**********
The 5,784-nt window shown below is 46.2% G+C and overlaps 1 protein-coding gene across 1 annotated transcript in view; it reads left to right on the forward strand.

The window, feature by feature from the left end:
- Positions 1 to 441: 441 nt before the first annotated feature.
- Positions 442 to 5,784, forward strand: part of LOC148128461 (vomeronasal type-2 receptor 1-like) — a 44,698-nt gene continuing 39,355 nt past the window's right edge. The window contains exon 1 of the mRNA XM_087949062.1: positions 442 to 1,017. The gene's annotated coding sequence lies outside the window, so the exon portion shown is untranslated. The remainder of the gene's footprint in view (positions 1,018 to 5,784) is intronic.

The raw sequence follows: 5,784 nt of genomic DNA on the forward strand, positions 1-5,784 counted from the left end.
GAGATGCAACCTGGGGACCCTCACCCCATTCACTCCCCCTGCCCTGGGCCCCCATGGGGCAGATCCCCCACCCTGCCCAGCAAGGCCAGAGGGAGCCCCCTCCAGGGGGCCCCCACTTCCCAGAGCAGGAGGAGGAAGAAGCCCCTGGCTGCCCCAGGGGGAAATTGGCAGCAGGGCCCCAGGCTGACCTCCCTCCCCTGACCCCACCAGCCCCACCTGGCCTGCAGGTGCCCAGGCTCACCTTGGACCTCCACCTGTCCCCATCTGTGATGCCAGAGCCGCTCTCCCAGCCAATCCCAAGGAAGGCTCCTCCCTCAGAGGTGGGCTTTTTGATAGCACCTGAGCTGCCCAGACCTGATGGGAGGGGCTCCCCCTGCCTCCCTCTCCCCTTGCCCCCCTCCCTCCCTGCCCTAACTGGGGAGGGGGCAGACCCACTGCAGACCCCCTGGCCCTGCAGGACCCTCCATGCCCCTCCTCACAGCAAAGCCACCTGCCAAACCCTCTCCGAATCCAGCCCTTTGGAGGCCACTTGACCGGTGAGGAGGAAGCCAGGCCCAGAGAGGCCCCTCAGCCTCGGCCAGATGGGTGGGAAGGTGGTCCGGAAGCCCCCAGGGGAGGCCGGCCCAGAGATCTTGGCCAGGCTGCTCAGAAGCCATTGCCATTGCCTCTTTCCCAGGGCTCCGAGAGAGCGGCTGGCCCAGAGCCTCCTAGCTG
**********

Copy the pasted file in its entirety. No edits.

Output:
The 5,784-nt window shown below is 46.2% G+C and overlaps 1 protein-coding gene across 1 annotated transcript in view; it reads left to right on the forward strand.

The window, feature by feature from the left end:
- Positions 1 to 441: 441 nt before the first annotated feature.
- Positions 442 to 5,784, forward strand: part of LOC148128461 (vomeronasal type-2 receptor 1-like) — a 44,698-nt gene continuing 39,355 nt past the window's right edge. The window contains exon 1 of the mRNA XM_087949062.1: positions 442 to 1,017. The gene's annotated coding sequence lies outside the window, so the exon portion shown is untranslated. The remainder of the gene's footprint in view (positions 1,018 to 5,784) is intronic.

The raw sequence follows: 5,784 nt of genomic DNA on the forward strand, positions 1-5,784 counted from the left end.
GAGATGCAACCTGGGGACCCTCACCCCATTCACTCCCCCTGCCCTGGGCCCCCATGGGGCAGATCCCCCACCCTGCCCAGCAAGGCCAGAGGGAGCCCCCTCCAGGGGGCCCCCACTTCCCAGAGCAGGAGGAGGAAGAAGCCCCTGGCTGCCCCAGGGGGAAATTGGCAGCAGGGCCCCAGGCTGACCTCCCTCCCCTGACCCCACCAGCCCCACCTGGCCTGCAGGTGCCCAGGCTCACCTTGGACCTCCACCTGTCCCCATCTGTGATGCCAGAGCCGCTCTCCCAGCCAATCCCAAGGAAGGCTCCTCCCTCAGAGGTGGGCTTTTTGATAGCACCTGAGCTGCCCAGACCTGATGGGAGGGGCTCCCCCTGCCTCCCTCTCCCCTTGCCCCCCTCCCTCCCTGCCCTAACTGGGGAGGGGGCAGACCCACTGCAGACCCCCTGGCCCTGCAGGACCCTCCATGCCCCTCCTCACAGCAAAGCCACCTGCCAAACCCTCTCCGAATCCAGCCCTTTGGAGGCCACTTGACCGGTGAGGAGGAAGCCAGGCCCAGAGAGGCCCCTCAGCCTCGGCCAGATGGGTGGGAAGGTGGTCCGGAAGCCCCCAGGGGAGGCCGGCCCAGAGATCTTGGCCAGGCTGCTCAGAAGCCATTGCCATTGCCTCTTTCCCAGGGCTCCGAGAGAGCGGCTGGCCCAGAGCCTCCTAGCTG